The following is the first annual Brown's Best Awards for outstanding performances that took place this season by the team, by specific units and by individuals. The categories below encompass the entire season.
While reading through some of the best that the 2006 Buffalo Bills had to offer feel free to email me (email@example.com) any performances you felt better fit the categories listed below than the ones I came up with and I'll post the most popular entries by you, the fans, a week from today in my blog.
A subsequent installment of Brown's Best on Tuesday will highlight some of the more interesting and forgotten performances in individual games this past season.
BEST DUO: J.P. Losman and Lee Evans - The pair of 2004 first round picks really began to give the Bills a big return on their investment three years ago. The passing combination hooked up for eight touchdowns this season and together accounted for over 42 percent of the team's passing yardage in 2006. The pair was also responsible for more than a third of the 37 big plays (20 yards or more) turned in by Buffalo's offense this season. Of the 13 big pass plays turned in by Losman and Evans, seven went for touchdowns. Honorable mention to Andre Davis and Jabari Greer. The two gunners on the punt team were coverage demons the entire season and finished second and third in special teams tackles.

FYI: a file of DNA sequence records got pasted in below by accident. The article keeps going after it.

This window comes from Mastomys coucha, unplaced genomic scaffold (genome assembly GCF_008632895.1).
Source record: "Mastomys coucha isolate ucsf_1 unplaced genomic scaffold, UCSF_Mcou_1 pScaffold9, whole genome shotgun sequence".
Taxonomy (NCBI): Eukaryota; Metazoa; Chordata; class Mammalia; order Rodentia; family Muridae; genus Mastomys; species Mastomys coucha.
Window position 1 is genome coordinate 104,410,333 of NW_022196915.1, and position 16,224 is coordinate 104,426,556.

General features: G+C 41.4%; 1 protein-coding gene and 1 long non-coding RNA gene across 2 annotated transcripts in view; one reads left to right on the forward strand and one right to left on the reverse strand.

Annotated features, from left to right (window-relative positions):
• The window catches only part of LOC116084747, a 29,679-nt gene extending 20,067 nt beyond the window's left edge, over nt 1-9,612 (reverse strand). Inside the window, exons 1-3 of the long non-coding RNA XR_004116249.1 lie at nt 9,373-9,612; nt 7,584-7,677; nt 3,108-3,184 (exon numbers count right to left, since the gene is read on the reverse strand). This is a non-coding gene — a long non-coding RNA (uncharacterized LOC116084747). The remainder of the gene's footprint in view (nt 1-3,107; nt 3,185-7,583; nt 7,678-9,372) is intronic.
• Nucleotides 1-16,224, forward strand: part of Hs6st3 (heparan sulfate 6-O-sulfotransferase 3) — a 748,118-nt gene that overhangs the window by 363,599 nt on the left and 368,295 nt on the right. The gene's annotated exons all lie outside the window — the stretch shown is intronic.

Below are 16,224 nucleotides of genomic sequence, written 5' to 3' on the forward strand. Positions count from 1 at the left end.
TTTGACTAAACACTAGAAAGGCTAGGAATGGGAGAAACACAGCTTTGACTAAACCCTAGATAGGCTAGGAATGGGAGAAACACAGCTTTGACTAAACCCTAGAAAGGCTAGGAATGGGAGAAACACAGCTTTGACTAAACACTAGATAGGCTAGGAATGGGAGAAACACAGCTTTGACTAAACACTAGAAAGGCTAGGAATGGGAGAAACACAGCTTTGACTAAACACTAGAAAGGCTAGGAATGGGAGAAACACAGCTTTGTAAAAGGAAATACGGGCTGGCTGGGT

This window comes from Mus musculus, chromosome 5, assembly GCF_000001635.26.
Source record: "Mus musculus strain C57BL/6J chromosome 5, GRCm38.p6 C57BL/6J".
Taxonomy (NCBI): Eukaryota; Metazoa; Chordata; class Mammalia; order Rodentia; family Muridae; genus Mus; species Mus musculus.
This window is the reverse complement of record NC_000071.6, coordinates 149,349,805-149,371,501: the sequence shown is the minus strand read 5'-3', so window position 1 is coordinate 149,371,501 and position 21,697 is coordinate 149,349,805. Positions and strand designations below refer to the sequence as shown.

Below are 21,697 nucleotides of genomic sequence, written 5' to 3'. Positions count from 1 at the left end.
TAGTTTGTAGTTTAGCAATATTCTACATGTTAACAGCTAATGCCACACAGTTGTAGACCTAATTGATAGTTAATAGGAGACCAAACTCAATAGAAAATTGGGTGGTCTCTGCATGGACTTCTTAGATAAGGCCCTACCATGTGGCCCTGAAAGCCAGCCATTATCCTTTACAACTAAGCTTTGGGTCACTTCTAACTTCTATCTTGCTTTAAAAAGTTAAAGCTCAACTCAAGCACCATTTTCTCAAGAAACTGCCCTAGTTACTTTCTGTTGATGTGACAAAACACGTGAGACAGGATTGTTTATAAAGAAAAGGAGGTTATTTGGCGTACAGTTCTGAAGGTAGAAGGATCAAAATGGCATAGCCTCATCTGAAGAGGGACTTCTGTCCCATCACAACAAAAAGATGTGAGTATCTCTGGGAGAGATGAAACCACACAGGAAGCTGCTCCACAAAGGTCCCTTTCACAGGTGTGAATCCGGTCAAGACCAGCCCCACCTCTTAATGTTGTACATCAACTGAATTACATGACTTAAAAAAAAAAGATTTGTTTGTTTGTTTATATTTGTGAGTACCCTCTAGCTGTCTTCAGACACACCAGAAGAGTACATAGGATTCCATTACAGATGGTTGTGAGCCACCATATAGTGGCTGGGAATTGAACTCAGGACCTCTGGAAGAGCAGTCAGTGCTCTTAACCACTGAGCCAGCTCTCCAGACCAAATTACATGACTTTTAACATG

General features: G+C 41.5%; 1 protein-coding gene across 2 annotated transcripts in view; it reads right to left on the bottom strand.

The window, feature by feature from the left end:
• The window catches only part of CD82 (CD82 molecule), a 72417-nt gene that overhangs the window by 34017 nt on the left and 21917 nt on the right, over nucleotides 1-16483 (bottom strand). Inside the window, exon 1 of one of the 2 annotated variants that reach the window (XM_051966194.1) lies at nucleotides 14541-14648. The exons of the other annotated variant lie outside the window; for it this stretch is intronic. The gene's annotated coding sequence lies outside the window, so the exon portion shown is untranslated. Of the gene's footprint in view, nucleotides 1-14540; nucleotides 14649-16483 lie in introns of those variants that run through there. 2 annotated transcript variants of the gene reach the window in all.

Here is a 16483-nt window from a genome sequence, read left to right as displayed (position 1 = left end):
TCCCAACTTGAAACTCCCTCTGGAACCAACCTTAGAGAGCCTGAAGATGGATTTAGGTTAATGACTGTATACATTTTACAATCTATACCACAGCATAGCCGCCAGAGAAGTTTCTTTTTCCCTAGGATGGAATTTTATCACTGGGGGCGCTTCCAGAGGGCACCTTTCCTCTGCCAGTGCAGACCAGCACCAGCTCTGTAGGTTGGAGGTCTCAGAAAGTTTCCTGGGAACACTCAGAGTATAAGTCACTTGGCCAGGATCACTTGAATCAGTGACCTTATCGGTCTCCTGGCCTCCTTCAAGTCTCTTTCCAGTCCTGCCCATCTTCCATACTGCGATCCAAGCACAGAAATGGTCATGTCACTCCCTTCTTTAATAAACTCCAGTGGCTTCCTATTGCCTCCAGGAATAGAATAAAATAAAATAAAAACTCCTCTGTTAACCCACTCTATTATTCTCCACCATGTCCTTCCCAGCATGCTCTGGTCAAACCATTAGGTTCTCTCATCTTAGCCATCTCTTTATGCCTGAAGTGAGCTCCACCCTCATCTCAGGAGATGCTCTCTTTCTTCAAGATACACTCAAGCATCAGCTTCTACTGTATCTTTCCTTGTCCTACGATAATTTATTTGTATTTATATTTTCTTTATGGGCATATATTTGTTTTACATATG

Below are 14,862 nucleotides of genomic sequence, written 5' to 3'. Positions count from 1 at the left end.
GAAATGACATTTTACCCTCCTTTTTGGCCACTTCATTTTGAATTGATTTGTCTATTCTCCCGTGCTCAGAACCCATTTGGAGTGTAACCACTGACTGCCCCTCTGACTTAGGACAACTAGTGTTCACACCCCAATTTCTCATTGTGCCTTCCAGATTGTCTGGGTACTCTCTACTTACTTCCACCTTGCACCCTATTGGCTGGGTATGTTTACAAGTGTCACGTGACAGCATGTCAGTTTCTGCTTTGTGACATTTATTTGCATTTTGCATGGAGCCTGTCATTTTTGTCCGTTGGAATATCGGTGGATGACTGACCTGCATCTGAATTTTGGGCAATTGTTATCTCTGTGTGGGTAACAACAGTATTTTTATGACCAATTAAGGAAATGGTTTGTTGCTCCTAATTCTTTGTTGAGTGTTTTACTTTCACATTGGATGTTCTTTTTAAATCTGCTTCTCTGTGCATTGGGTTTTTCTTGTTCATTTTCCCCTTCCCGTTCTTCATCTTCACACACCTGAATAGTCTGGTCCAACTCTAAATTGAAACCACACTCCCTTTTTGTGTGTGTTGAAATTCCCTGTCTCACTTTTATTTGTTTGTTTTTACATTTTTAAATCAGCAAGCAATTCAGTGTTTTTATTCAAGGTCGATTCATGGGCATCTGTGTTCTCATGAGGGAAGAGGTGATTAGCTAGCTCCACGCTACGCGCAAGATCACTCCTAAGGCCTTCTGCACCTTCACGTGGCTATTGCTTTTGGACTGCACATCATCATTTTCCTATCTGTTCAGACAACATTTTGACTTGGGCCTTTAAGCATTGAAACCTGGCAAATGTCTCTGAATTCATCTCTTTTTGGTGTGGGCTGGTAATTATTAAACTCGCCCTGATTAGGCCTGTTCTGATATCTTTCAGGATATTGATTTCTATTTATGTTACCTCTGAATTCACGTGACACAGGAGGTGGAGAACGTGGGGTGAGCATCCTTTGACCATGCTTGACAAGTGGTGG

BEST CONSISTENCY: Rian Lindell - It's very hard to argue with the most accurate kicking season in Bills history. Lindell (23-25, 92%) bested the previous team record held by Scott Norwood (32-37 86.5%). He was also deadly accurate from long distance going 10-12 from 40-yards plus in 2006.